ChatGPT, an AI-powered chatbot developed by OpenAI, continues to impress users with its capabilities. The platform can currently engage in conversation, solve arithmetic problems, write long essays and campaigns for brands, and even review and write computer code. Some hackers, however, have used ChatGPT to write malicious code and create malware. Regardless, the chatbot’s versatility and accuracy (while not always perfect) make it a popular choice among users.
Several underground communities, according to security firm Check Point Research (CPR), indicate that hackers are using OpenAI’s tool to develop malicious applications. Researchers claim in a blog post that the current iteration of malicious tools is basic, but that “it is only a matter of time before more sophisticated threat actors improve the way they use AI-based tools for bad.”
The research firm also spotted a thread named “ChatGPT – Benefits of Malware” in a popular underground hacking forum, where the publisher had disclosed his experience with ChatGPT. The publisher used the platform to create Python-based information stealer that “searches for common file types, copies them to a random folder inside the Temp folder, ZIPs them and uploads them to a hardcoded FTP server.”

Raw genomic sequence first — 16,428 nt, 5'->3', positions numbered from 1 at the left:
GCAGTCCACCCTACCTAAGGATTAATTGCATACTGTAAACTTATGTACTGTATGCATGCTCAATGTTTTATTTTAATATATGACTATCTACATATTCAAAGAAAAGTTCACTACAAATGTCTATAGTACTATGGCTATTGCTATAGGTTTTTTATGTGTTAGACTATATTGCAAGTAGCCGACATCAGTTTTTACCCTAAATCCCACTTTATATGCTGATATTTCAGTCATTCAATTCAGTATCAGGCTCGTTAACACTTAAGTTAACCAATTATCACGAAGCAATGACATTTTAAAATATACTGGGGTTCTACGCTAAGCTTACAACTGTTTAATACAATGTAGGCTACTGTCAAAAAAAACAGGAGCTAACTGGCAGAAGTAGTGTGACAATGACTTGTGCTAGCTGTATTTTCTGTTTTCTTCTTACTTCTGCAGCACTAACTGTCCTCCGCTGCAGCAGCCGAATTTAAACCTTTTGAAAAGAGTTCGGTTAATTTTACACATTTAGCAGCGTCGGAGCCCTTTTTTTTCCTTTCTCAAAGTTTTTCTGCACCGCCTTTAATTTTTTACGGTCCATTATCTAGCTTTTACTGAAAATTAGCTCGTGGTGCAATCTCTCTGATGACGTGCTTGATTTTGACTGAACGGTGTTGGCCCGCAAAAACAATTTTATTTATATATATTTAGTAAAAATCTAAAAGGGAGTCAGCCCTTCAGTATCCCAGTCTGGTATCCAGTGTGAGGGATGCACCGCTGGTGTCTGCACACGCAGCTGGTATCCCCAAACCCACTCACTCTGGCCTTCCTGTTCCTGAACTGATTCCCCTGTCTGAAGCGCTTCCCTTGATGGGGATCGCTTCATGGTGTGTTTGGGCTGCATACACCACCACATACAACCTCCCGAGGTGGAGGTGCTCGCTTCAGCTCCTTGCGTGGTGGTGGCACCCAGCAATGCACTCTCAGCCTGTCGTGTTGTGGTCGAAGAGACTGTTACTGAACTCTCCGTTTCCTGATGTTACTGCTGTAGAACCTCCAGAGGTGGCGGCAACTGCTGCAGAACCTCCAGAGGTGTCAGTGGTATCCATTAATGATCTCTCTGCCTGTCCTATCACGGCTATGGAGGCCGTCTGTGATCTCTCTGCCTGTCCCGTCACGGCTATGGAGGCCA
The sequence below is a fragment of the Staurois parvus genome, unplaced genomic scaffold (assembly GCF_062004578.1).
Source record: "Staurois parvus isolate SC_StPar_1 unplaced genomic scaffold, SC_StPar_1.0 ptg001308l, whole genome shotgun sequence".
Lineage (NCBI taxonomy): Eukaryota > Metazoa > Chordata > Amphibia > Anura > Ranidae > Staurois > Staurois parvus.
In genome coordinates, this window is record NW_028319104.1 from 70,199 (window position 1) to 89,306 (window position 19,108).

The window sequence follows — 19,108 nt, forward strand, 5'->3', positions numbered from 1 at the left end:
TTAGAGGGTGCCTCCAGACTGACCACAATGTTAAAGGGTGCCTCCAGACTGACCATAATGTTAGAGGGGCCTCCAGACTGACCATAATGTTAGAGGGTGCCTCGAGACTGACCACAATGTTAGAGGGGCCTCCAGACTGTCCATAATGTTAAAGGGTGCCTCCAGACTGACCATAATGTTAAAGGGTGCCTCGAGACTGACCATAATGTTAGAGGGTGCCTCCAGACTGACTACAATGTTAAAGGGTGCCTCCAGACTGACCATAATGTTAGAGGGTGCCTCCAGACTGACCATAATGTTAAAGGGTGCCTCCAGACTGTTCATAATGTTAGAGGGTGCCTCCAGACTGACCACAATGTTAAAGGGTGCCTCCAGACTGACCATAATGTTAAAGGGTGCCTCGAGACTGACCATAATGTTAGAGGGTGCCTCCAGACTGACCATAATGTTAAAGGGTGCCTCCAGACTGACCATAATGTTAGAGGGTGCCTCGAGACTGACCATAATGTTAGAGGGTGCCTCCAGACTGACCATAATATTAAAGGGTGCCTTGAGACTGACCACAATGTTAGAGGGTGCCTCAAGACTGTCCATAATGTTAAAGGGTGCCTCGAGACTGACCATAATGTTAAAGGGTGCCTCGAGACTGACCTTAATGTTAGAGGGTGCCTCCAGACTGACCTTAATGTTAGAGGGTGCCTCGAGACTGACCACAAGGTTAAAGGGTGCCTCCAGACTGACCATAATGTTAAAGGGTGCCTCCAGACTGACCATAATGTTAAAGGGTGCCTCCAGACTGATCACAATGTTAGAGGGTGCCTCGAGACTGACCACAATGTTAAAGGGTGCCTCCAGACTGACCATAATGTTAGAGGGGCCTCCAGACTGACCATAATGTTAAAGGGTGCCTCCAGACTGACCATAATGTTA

A hacker used ChatGPT to create simple Java-based malware in another case. “Of course, this (Java) script can be modified to download and run any programme, including common malware families,” the post says.
Similarly, the research firm also spotted instances where hackers used ChatGPT to create a malicious encryption tool and a dark web marketplace to facilitate “fraud activity”.
The research firm warns that it is too early to tell whether ChatGPT capabilities will become a new favourite tool for dark web participants. However, the platform is gaining traction, and it could help both amateur and professional hackers create campaigns and text that appear on shady websites.
In India, for example, bad actors have used WhatsApp to steal money from users on numerous times. However, in many cases, the malicious campaign used grammatically incorrect English, which ChatGPT can now easily correct. Similarly, a hacker can use OpenAI’s Dall-E platform to create images that do not violate copyrights. Because these tools can help with creatives for free, hackers may find more instances of creating legitimate-appearing campaigns with phishing links to steal users’ personal information and even money.
At the moment, ChatGPT is getting continuous upgrades, and the developer may address the problem of writing malicious code using the platform. The platform is already working on an invisible watermark to distinguish AI-generated text. It may help with checking plagiarism.